blog-wearable-technology-img2Wearable technology has also had a significant impact on Rugby League, where data from wearables can clearly show the drop-off in work rates of certain players who need to replaced, and timely substitutions can be game changers. Wearables are also used in the Ultimate Fighting Championship (UFC) where they gather data such as the force produced from certain strikes, heart rate and distance covered in the octagon. The Australian Footy League (AFL) employs the use of wearable technology to keep tabs on players’ health, fitness and work rates. It seems like wearable technology, augmented reality and virtual reality have come from relative obscurity and are all of a sudden seamlessly woven into the fabric of sports. From development laboratories to the world stage, what was not so long ago viewed as a gimmick is now a crucial tool in the performance of athletes and sports teams.

 

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Staff blog: Difference between Augmented Reality and Virtual Reality

By now, you would have either experienced Pokemon Go or collided with someone or the other walking around trying to find a pokemon on the streets. Everyone has described this as the first mainstream implementation of Augmented Reality, and frankly speaking it took me a long time to understand exactly what that meant. As with most mysteries – a quick search on google provided the following insight;

Augmented reality (AR) is a live direct or indirect view of a physical, real-world environment whose elements are augmented (or supplemented) by computer-generated sensory input such as sound, video, graphics or GPS data. (Wikipedia)

If you share my limited degree of technology awareness, this definition blog-arvr-img1would provide nothing but more confusion. However, experience assisted in crossing this knowledge barrier when my colleague provided a simple demonstration.  Opening an app on his phone and scanning a piece of paper through the camera, the video of a dancing child popped up on the screen. Wherever he moved the camera and any angle, the girl stayed where she was as if she was standing there in reality. I started to realise that this technology is a lot more prevalent that I had originally thought.

Spurred on my newfound understanding, I revisited my trusted knowledge aide – Google – to discover the secrets of Virtual Reality

Virtual reality or virtual realities (VR), also known as immersive multimedia or computer-simulated reality, is a computer technology that replicates an environment, real or imagined, and simulates a user’s physical presence and environment to allow for user interaction. (Wikipedia)

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Given the larger context – this now made a lot more sense and Virtual Reality blew my mind, even more so that AR in fact. Once again, to fully experience the technology, I had put on the headset and watched a clip of sharks swimming around me as if I were underwater. This extraordinary experience was particularly significant as I suffer from Claustrophobia and never expected to experience an underwater dive like this. The first few moments were quite intimidating, but as I gathered my senses and got my breathing in control, I was left in awe. The other clip I would recommend was a recreation of Cirque du Soleil, an immersive experience in a live circus. That one, I enjoyed much more, because I felt as if I was standing among the performers and artists. It was even more real, given that the experience revolves around the user sitting on a chair, and not floating underwater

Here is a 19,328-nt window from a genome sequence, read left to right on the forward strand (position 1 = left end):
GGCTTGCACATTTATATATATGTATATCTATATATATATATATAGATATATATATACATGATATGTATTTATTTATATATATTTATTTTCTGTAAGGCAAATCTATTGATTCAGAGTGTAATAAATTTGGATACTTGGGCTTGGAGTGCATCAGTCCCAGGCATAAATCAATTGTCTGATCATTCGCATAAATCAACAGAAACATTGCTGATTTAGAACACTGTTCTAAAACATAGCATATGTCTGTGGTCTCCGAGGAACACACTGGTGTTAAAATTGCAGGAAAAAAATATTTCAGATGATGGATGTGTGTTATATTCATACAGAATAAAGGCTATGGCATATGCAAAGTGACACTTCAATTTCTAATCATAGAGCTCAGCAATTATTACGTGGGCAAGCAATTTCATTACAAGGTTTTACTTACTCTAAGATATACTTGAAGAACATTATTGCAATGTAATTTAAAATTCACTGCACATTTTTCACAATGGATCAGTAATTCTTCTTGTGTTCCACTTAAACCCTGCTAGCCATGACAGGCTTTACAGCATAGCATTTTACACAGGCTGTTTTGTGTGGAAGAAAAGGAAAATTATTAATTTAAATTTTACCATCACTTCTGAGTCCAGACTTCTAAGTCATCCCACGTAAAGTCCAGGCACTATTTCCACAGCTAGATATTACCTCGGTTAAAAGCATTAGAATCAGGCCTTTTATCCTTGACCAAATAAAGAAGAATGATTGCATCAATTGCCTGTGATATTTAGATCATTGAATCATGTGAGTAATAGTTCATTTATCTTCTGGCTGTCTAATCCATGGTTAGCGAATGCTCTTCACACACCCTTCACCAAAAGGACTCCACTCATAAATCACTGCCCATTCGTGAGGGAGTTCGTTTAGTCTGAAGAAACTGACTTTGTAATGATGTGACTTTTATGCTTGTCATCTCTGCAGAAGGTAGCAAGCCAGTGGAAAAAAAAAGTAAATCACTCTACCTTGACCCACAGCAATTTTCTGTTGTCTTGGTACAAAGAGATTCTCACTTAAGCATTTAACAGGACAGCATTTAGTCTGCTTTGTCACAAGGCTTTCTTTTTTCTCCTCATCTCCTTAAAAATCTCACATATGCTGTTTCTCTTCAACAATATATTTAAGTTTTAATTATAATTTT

Both technologies have potential in the business world, for example, AR have been explored in the fashion world and furniture companies. AR can help people to see how a product would look for instance in their living room simply by using an app through their phone. And VR is being used in a variety of businesses as well, for instance Arctic Cat uses it to show their customers the new snow mobile model.

In my opinion, the biggest difference is that VR is a controlled environment, such as console gaming and experiencing things with your own eyes, whereas AR can be social and you can move around or even taking a walk with it.

I slowly started to see how the technologies also extend beyond the 319372292_725c2f0b53_bbusiness world, and into real life. As I look back on my traveling experiences back in Southeast Asia, most of the traveling involved taking a bus from town to town. One particular ride stood out in my memory, a particularly nervy bus ride from Luang Prabang to Louang Namtha in Laos. The bumpy roads of Laos take some getting used to and I felt most lucky that I don’t get car/bus nausea, being exposed to sailing from a young age. But the size of the bus and narrow roads across the hills and mountains made the ride challenging to sit properly and it went on and on for hours. I held on to the seat as my entire body tightened with every turn and bump. At one point we came to a stop, and I could barely see anything because it was night time and darkness surrounded the bus. I got up from my seat and came to the front and found out there was a tank truck that had fallen sideways on the side of the road. And at the same time there were other cars and buses tried to pass the traffic from the other side towards us. What made this whole situation difficult was the location; on the tight turn of a mountain.

When problems like these happen often in the roads of Southeast Asia, AR and VR could do a great deal of help to improve them. Have the exact measurements and calculating the size of the roads and buses, they can help to prevent accidents. Drivers could practice the turns and smoother rides. Infrastructure could be improved by testing new roads using the technology.